Critical revision of the manuscript for important intellectual content: All authors.
Statistical analysis: Dirlikov, Major, Sharp.
Obtained funding: Sharp.
Administrative, technical, or material support: Dirlikov, Medina, Major, Luciano, Rivera-Garcia, Sharp.
Supervision: Dirlikov, Luciano, Rivera-Garcia, Sharp.
Conflict of Interest Disclosures: All authors have completed and submitted the ICMJE Form for Disclosure of Potential Conflicts of Interest. Dr Luciano reported grant funding from the University of Puerto Rico Medical Sciences. No other disclosures were reported.
Funding/Support: This work was supported by grant U54MD007587 from the National Institutes of Health (NIH; Dr Luciano).
Role of the Funder/Sponsor: The NIH had no role in the design and conduct of the study; collection, management, analysis, and interpretation of the data; preparation, review, or approval of the manuscript; or the decision to submit the manuscript for publication.
Disclaimer: The conclusions, findings, and opinions expressed by authors contributing to this article do not necessarily reflect the official position of the US Department of Health and Human Services, the Public Health Service, the Centers for Disease Control and Prevention (CDC), or the authors' affiliated institutions.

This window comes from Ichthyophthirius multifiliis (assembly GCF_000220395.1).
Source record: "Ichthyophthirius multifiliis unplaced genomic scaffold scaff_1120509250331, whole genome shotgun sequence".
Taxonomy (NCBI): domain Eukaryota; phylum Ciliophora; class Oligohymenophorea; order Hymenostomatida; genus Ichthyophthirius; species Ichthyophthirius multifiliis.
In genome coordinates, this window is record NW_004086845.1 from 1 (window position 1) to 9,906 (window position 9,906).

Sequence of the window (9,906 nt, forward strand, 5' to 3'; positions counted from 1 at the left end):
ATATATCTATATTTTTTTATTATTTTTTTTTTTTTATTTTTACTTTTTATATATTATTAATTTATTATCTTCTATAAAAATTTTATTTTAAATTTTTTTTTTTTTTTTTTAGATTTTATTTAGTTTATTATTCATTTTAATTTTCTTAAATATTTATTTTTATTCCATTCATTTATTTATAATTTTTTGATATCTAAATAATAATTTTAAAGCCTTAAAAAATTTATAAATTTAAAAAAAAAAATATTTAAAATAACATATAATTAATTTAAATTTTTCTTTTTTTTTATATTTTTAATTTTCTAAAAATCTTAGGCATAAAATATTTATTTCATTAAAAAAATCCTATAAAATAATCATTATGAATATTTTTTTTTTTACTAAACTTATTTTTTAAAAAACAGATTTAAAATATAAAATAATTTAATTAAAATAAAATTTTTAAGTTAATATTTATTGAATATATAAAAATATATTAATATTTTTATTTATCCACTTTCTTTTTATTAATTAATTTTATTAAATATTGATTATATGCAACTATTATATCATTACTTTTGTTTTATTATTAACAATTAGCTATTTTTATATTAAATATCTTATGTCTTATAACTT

Additional Contributions: We thank Dana Thomas, MD, James Sejvar, MD (both from the CDC), for their contributions to the study concept and design, analysis and interpretation of data, drafting of the manuscript, and critical revision of the manuscript for important intellectual content, administrative, technical, or material support, and study supervision. We also thank Desiree Matos, RN; Roberta Lugo-Robles, MPH; Manuela Beltrán, MS; Rafael Tosado, PhD; Candimar Colon-Sanchez, MS; Damaris Laboy Fernández, BS; Koralys Torres Alicea, BS; Marrielle Mayshack, BS; Evelene Steward-Clark, MS; Peter Browning, MS; Vera Semenova, PhD; Ankit Shah, MS; Jarad Schiffer, MS; and Stephen H. Waterman, MD (all from the CDC); and Cesar A. Virgen, MD (University of California, San Diego), for their assistance in acquisition of data or administrative, technical, or material support. We thank the health practitioners and hospital staff at University District Hospital; Hospital Pediátrico Universitario; HIMA-San Pablo, Caguas and Bayamón; University of Puerto Rico Hospital—Dr Federico Trilla; Hospital Damas; Manatí Medical Center; Mayagüez Medical Center; and HealthSouth Rehabilitation Center, San Juan. These contributors did not receive compensation.